Emotional trip-wires

I tell myself I can’t feel buried emotions — they’re trapped underneath an avalanche of denial, unworthiness, habitual avoidance.

I’m stuck with the residual effects of prolonged blocking of sadness, anger, frustration, grief. These effects of saying “NO!” to emotions has taken over my body. The amping up of my hormonal system has thrown my adrenal system out of whack. Cortisol/adrenalin don’t follow the normal pattern. I’m awake in the night because my body tells me I need to wake up. I want to sleep in the day because the fight-or-flight hormones lose their potency.

My pancreas no longer reacts to the fires of panic lit by adrenaline and cortisol. Too many fires over too many years depleted my pancreas of its ability to produce insulin. The fires of anxiety continue to burn. I inject insulin to bring my body back to a semblance of normal.

But then, something happens. It can be at thought out of nowhere. The other day I was talking to a friend about how easy and habitual it is to bury fear. My recent stay in the intensive care unit didn’t frighten me at the time. I knew I was very sick, but had confidence in the nurses and doctors. It was only in the week or two following my discharge that I felt fear creeping to the fore. My right eye watered continuously. My breath at times became jagged. I thought about death. Gradually, it wore off. Life returned to relative normal.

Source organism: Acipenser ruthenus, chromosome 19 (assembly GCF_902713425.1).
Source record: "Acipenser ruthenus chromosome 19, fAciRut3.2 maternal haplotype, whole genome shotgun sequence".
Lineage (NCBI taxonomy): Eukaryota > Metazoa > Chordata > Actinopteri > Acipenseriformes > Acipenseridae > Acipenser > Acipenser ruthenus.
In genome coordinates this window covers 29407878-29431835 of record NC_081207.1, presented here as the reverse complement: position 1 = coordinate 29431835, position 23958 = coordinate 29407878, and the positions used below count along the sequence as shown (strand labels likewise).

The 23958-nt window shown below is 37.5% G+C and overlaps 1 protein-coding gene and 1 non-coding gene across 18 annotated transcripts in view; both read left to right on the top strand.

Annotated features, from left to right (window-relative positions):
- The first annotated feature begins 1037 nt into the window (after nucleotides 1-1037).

My friend suggested that while we have an urge to avoid these strong feelings, it can be good to sit with them for awhile. It sounds simple but fear is such a powerful emotion, my first impulse is to jump back from it. It’s like looking off the edge of a high, high cliff. You automatically want to retreat. How can I be okay with full-on panic? How can I know I’ll know that it’s transitory, that it will move on — I just need to breathe through it?

The other day, as I was driving through the pre-dawn gloom to work, I had a thought. It was a similar epiphany as one I had on my birthday camping trip, one that prompted my blood glucose to spike. This one, like the other, came in a full sentence: “My family avoided emotional issues by going to logic or humour.” As the thought arose, I felt a catch in my throat.  My airway suddenly blocked. My body was triggered by the realization, the simple truth that family dynamics lay the foundation for illness later in life. Avoid the feeling the feelings, and you pay for it later in alcoholism, drug use, anxiety/depression, migraines, diabetes and other autoimmune illnesses.

Now that I think about it, it’s possible my body is trying to heal. Maybe that’s what prompts these illuminating thoughts to arise. I will try to feel the fear and not run from it. So much easier said than done.

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